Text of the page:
Every day, users receive many emails of different kinds. In corporate accounts, it is not surprising that emails arrive with attachments associated with work, so it is difficult to suspect them. However, since they are associated with the organization’s internal network, you must be careful when you open them. The latest move from cybercriminals is to send an email with fake resumes in search of a job, and, since they’re well written, go unnoticed by security controls. Read all about them in the following lines.
Fake resumes fool many users
Emails with subjects associated with job searches that have resumes attached are the perfect bait to deceive different workers and gain access through them to the internal systems of companies, even high-profile ones. Despite much talk about the risks of email attachments, especially in corporate accounts, users continue to fall for these traps.
The last case is the use of people’s fake resumes in job hunting, something that has become very normal since we are back to a new normality. For human resources departments, the initiative of many employees to send their resumes without asking for them has become very helpful. However, everything has been clouded by using this new modality to distribute malware through executable files.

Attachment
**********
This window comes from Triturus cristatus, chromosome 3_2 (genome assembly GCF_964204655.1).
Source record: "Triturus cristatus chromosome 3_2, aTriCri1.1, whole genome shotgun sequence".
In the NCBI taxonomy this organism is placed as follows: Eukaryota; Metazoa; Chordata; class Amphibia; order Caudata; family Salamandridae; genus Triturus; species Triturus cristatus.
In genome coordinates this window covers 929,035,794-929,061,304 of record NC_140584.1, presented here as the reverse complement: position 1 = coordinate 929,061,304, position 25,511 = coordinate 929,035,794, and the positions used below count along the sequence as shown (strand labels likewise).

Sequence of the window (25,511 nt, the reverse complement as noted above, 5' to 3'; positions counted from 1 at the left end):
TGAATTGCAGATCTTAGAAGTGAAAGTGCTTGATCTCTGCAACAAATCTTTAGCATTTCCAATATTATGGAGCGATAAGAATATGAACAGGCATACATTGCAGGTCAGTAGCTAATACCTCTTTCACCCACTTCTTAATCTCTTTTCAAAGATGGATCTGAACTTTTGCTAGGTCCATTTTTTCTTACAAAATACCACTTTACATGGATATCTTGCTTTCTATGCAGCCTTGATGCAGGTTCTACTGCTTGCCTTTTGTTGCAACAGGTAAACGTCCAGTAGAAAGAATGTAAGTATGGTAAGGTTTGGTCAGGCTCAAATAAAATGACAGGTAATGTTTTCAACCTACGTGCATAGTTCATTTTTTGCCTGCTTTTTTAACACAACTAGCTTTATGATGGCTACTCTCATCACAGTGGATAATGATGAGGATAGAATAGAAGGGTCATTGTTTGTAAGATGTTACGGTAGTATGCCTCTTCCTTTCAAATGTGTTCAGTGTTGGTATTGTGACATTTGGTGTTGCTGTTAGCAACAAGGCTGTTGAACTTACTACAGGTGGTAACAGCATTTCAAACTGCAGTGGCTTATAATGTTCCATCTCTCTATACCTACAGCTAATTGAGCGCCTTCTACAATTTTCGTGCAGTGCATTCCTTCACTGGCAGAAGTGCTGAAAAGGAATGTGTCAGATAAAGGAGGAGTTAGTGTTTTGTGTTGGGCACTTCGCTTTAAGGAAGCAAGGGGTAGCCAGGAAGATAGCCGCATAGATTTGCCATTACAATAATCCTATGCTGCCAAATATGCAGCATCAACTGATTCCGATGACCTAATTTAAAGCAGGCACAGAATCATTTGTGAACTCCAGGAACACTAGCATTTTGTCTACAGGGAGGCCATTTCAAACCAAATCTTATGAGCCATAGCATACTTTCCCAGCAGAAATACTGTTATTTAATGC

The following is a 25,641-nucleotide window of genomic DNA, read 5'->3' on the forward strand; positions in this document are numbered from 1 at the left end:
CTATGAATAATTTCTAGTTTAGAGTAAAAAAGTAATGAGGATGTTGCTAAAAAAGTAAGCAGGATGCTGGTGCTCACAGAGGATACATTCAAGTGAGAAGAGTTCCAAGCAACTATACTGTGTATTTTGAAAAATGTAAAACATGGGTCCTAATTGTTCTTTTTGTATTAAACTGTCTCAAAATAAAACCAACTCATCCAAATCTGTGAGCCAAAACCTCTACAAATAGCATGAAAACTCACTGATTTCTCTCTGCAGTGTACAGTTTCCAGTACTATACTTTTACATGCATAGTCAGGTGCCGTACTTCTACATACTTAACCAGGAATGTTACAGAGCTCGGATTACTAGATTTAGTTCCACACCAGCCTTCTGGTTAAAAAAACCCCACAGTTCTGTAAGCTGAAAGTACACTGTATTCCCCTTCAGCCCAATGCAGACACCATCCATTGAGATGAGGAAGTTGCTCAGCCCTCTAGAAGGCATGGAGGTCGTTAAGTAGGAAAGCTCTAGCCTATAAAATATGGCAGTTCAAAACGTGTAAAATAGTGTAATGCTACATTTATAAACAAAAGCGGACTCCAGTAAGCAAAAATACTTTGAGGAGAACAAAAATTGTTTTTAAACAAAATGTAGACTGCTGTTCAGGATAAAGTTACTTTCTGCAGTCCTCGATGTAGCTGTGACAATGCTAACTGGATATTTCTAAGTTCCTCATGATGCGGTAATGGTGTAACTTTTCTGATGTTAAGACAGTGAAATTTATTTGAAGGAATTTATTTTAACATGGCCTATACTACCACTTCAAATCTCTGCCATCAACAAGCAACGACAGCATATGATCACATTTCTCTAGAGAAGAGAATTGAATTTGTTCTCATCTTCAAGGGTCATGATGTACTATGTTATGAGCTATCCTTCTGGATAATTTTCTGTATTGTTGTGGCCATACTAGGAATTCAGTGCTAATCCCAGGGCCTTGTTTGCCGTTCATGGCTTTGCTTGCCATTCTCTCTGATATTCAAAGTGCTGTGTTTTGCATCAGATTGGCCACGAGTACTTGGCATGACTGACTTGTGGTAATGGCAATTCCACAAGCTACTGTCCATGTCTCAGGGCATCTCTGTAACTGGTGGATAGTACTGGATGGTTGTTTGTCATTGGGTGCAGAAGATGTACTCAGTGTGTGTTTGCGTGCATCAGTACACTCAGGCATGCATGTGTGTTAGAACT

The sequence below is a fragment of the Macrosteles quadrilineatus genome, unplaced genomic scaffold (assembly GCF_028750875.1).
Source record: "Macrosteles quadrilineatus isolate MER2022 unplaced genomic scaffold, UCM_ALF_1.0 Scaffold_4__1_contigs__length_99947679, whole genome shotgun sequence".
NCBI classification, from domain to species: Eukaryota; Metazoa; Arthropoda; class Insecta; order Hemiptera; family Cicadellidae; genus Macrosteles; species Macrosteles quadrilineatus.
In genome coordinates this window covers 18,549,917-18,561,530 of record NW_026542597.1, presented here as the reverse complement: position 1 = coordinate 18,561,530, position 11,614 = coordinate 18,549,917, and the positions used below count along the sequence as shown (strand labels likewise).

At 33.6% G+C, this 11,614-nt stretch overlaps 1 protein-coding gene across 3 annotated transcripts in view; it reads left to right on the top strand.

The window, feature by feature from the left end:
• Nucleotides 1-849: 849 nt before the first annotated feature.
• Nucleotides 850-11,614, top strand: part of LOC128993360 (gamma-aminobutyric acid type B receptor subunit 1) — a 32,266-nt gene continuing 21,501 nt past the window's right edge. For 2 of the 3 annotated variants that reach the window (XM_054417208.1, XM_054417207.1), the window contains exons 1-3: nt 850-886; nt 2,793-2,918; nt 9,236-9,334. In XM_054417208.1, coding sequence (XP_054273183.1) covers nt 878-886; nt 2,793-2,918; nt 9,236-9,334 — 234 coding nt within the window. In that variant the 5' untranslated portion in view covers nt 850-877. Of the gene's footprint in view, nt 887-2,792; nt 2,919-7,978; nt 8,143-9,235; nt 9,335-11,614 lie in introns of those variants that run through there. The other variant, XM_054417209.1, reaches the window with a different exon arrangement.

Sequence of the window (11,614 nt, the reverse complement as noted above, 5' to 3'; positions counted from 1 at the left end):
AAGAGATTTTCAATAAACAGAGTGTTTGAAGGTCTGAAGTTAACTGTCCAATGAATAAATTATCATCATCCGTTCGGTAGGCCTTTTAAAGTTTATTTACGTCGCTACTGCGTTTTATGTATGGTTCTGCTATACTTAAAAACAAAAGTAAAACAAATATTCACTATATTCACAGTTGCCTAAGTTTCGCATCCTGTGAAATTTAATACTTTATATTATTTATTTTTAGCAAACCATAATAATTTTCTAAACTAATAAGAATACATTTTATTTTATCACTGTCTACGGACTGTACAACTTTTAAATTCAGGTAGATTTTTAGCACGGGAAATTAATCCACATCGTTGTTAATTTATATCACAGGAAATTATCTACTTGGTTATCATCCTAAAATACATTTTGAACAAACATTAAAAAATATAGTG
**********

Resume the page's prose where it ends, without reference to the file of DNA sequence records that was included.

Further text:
If the user opens the attached file that comes in IMG format, it won’t display the applicant’s information, but rather an infection chain will begin with a PowerShell command. The purpose of this malware is to stay on the infected system so that attackers can access it remotely whenever they want, and proceed to steal confidential information.
Despite seeing a boom in this technique, it is one of the most common in information theft, using remote control tools or RATs. In these cases, a RAT from the NanoCore family is used. By having access to these systems, cybercriminals not only obtain sensitive and even classified information but can do whatever they want with it. It has already been wreaking havoc in countries like Spain and Japan for months, which is worrying since both have large companies that operate worldwide.
In these cases, much emphasis is placed on the fact that organizations must invest in cybersecurity courses and training for their employees. Email attachments should never be completely trusted, even if they come from reliable sources and have passed the security checks of the various email services.
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